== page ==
The bad news for the GOP’s Obamacare replacement proposal is that it reserves its good news mostly for upper-income earners and insurance executives. The rest would land body blows on people who helped form the core of President Trump’s base. That, in so many words, is the conclusion of the nonpartisan Congressional Budget Office, which released its official assessment of the bill’s likely impact Monday. It found the House Republican plan would cut healthcare coverage for 24 million Americans by 2026, with 14 million dropping off insurance rolls next year alone. The package would shave 10% off of premium increases (after a spike in the first two years) and reduce the deficit by $337 billion over the next decade. But it does so in the context of a wealth transfer from the working and middle classes to the rich that also shifts the burden from younger, healthier consumers to older, sicker ones. It would squeeze $880 billion from Medicaid, the federal health program for lower-income people, and reduce tax credits for middle-income earners to buy insurance; and it would hand roughly that same amount right back out the door by cutting $883 billion in taxes that Obamacare imposed to help pay for its coverage expansion. The CBO doesn’t break down who benefits from the tax cut, but other analyses show it would flow heavily to top earners, with $144 billion going to those with incomes over $1 million. Typical, low-income seniors, meanwhile, would see premiums sky-rocket: A 64-year-old earning $26,500 a year, for example, would pay $14,600 for coverage under the new plan, up from $1,700 now, per the CBO.
It doesn’t take an advanced degree to decode how this will play politically. Front-page headlines this morning from the states in the blue-collar belt that delivered Trump’s victory tell the story: The Oakland Press, in Michigan: “Analysts: 24M would lose coverage under bill;” The Milwaukee Journal Sentinel, in Wisconsin: “Millions more would not be insured with GOP’s health plan;” and The Lebanon Daily News, in Pennsylvania: “CBO analysis: ‘Obamacare’ replacement to leave 24M uninsured.” The CBO report dropped like a bomb on Capitol Hill yesterday afternoon, sending House Republican leaders scrambling to hold the pieces of the package together. Initial reviews from their own rank-and-file have been harsh. And several Senate Republicans likewise are demanding major changes.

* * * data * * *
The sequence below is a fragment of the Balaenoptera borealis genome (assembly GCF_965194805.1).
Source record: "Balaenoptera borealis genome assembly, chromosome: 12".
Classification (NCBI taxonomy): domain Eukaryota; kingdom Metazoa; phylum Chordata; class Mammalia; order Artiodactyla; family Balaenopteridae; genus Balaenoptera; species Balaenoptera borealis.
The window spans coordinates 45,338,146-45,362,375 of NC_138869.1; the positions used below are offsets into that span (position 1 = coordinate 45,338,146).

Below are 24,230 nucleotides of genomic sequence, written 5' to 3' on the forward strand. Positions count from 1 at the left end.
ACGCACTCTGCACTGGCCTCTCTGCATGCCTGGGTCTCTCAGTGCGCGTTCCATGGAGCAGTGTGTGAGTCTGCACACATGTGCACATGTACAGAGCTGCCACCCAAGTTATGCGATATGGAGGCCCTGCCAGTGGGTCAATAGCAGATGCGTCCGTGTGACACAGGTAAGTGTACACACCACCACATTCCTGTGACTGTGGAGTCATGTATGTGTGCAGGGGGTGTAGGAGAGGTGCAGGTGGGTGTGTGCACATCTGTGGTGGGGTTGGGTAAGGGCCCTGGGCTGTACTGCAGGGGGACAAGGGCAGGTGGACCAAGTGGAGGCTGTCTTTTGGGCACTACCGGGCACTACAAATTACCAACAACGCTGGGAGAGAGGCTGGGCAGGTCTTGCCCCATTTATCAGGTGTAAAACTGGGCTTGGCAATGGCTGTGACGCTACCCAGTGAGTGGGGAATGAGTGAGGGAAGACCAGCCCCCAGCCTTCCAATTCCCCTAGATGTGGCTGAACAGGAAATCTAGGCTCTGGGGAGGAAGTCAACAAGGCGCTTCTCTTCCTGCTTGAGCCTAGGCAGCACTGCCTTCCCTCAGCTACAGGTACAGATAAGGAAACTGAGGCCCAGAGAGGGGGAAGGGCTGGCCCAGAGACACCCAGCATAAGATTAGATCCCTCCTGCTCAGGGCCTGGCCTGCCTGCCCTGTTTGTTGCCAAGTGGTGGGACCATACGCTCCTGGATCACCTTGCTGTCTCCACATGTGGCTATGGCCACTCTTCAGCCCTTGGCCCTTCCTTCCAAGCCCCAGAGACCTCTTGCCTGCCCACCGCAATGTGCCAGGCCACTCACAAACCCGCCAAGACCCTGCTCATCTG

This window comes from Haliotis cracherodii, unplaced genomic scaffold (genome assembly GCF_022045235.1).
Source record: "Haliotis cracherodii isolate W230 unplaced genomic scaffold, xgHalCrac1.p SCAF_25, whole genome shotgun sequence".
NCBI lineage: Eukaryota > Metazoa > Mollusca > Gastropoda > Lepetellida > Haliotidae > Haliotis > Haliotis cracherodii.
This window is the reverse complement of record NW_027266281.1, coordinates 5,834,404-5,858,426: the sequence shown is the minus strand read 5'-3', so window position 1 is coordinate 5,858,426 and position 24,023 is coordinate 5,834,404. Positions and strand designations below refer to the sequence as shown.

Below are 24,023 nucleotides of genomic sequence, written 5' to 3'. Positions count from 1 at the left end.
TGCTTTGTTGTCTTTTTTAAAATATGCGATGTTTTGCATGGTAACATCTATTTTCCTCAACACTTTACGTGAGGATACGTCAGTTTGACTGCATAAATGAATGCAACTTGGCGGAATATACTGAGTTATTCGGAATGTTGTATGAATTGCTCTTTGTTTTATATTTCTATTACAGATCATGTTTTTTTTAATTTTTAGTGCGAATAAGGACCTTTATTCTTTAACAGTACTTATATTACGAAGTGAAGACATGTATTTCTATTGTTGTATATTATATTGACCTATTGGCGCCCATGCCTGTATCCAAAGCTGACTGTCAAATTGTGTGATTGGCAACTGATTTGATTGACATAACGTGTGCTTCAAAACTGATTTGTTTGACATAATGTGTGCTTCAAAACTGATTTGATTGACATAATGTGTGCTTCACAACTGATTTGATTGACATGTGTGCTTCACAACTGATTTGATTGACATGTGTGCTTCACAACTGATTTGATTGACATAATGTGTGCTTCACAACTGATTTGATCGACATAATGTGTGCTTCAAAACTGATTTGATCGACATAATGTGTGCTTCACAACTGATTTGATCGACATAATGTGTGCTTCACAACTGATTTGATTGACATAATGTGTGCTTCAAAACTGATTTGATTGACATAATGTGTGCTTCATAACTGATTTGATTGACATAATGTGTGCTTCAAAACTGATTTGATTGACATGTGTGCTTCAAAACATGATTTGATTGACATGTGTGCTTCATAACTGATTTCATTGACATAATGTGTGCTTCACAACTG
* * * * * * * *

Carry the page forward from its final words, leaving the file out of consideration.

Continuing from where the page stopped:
Whither Trump’s team? Outside the White House yesterday evening, Health and Human Services Secretary Tom Price said the administration disagrees “strenuously” with CBO’s take, though that office is led by an economist Price handpicked for the job. Trump has so far embraced the bill. But the CBO report challenges his guarantee that the Obamacare replacement would ensure “better health care for more people at a lesser cost” while providing “insurance for everybody.” Given the Congressional GOP’s divisions, a White House intervention seems increasingly urgent. It’s less clear what, if anything, can gather enough support from Republicans to make it to Trump’s desk.
An internal look by the White House at the House GOP’s replacement proposal finds it could result in 26 million fewer people with insurance coverage. The administration says the report was only aiming to anticipate what the CBO would project.
The White House counsel has assembled an elite team of lawyers to roll back regulations — a sort of anti-Nader’s Raiders.
A dozen Pacific Rim countries are gathering in Chile this week to discuss their economic integration in the wake of the collapse of the Trans Pacific Partnership, the massive multilateral deal that Trump iced upon taking office.
As Exxon Mobil CEO, Tillerson used the handle “Wayne Tracker” to discuss the risks posed by climate change, according to a court filing by New York’s attorney general.
Breitbart Leaks Audio of Paul Ryan Dumping Donald Trump [Daily Beast]
How Republicans Can Win By Making Their Peace With Obamacare [The Atlantic]